[Python-Dev] Breaking undocumented API
tseaver at palladion.com
Wed Nov 17 15:58:37 CET 2010
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On 11/17/2010 09:16 AM, Steven D'Aprano wrote:
> Ben Finney wrote:
>> I don't know about Guido, but I'd be −1 on suggestions to add more
>> normative information to PEP 7, PEP 8, PEP 257, or any other established
>> style guide PEP. I certainly don't want to have to keep going back to
>> the same documents frequently just to see if the set of recommendations
>> I already know has changed recently.
> This is not a problem unique to any specific PEP. How do we learn about
> any changes that might interest us? What are the alternatives?
> - our knowledge is fixed to what we knew at some particular date, and
> gets further and further obsolete as time goes by;
> - we actively search out new knowledge;
> - we wait for somebody to tell us that something we knew has changed.
> (E.g. I was rather surprised to learn that, sometime over the last few
> years, the number of extra-solar planets known to astronomers have
> increased from the one or two I was aware of to multiple dozens.)
> All three strategies have advantages and disadvantages.
> Regardless of whether future versions of the style-guide are called "PEP
> 8" or whether they are given new names ("PEP 8" -> "PEP 88" -> ...), we
> have the identical problem -- how do we know whether or not there is a
> new version of the style guide to look for? In twelve months time, how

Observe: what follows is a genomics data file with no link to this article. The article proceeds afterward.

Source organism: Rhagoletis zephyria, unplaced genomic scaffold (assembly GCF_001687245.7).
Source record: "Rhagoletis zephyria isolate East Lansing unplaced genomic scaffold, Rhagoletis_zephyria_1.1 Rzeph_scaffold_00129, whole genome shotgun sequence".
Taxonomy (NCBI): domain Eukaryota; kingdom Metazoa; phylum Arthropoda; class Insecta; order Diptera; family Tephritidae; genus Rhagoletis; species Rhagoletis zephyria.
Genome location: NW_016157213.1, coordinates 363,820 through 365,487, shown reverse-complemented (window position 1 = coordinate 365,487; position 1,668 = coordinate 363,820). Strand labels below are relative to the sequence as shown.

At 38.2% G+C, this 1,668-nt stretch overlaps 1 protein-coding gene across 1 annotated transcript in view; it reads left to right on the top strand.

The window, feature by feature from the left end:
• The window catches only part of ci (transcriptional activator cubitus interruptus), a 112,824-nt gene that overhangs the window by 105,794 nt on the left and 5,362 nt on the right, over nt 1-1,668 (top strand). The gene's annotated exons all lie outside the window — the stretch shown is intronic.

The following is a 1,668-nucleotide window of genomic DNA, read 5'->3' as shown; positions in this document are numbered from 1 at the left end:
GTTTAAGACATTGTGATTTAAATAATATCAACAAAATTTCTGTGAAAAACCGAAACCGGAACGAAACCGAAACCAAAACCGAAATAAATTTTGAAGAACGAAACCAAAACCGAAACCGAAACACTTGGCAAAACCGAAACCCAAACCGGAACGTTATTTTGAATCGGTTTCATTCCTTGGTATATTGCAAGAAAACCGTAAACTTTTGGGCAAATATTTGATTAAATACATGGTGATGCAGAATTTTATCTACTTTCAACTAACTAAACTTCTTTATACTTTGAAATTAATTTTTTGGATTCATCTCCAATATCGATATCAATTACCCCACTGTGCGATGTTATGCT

> sure will we be that PEP 88 is the most recent version to look for?
> Perhaps we missed the release of PEP 95.
> The one advantage of giving each revision of the document an updated
> name is that, under some circumstances, we *might* be able to detect a
> new revision easily. If I think that PEP 88 is the most recent version,
> and somebody says that the recommended style guide is PEP 89, I might:
> - think that he merely made a mistake, and meant to say 88; or
> - think that there is a new document for me to look at.
>> Rather, I took Guido's mention of “this belongs in a style guide” as
>> suggesting a *new* style guide. Perhaps one that explicitly obsoletes an
>> existing one or perhaps not; either way, the updated normative
>> recommendations are in a new document with a new name, so that one knows
>> whether one has already read it.
> How do you know which is the most recent version of the style guide to
> look at? Instead of doing a O(1) lookup of PEP 8, you have to follow a
> potentially O(N) search:
> PEP 8 is obsoleted by PEP 88... go and look at PEP 88.
> PEP 88 is obsoleted by PEP 93... go at look at PEP 93.
> PEP 93 is obsoleted by PEP 123... go and look at PEP 123.
> PEP 123 doesn't contain an "obsoleted by" notice, so:
> (1) either it is the current document, or
> (2) it has been obsoleted, but the link to the new version was missed,
> and it is now very hard to discover what the current document is called.
> Personally, I don't think the current PEP arrangement is broken enough
> to change it. Each PEP is already tracked in VCS and history is
> available for it. There's insufficient advantage, and some disadvantage,
> to splitting each revision of the PEPs into new documents with new
> names. -1 on the idea.
FWIW, Guido recently ruled that updating PEP 333 to indicate how WSGI
would work in Python3 was not appropriate, and suggested instead a new
PEP (3333), stating:
Of those, IMO only textual clarifications ought to be made to an
existing, accepted, widely implemented standards-track PEP.
Note that the BDFL ruled this way even though the changes to PEP 333
were essentially clarifications which applied only to Python 3: the
existing Python 2 semantics would have rmeained the same.
Tres Seaver +1 540-429-0999 tseaver at palladion.com
Palladion Software "Excellence by Design" http://palladion.com
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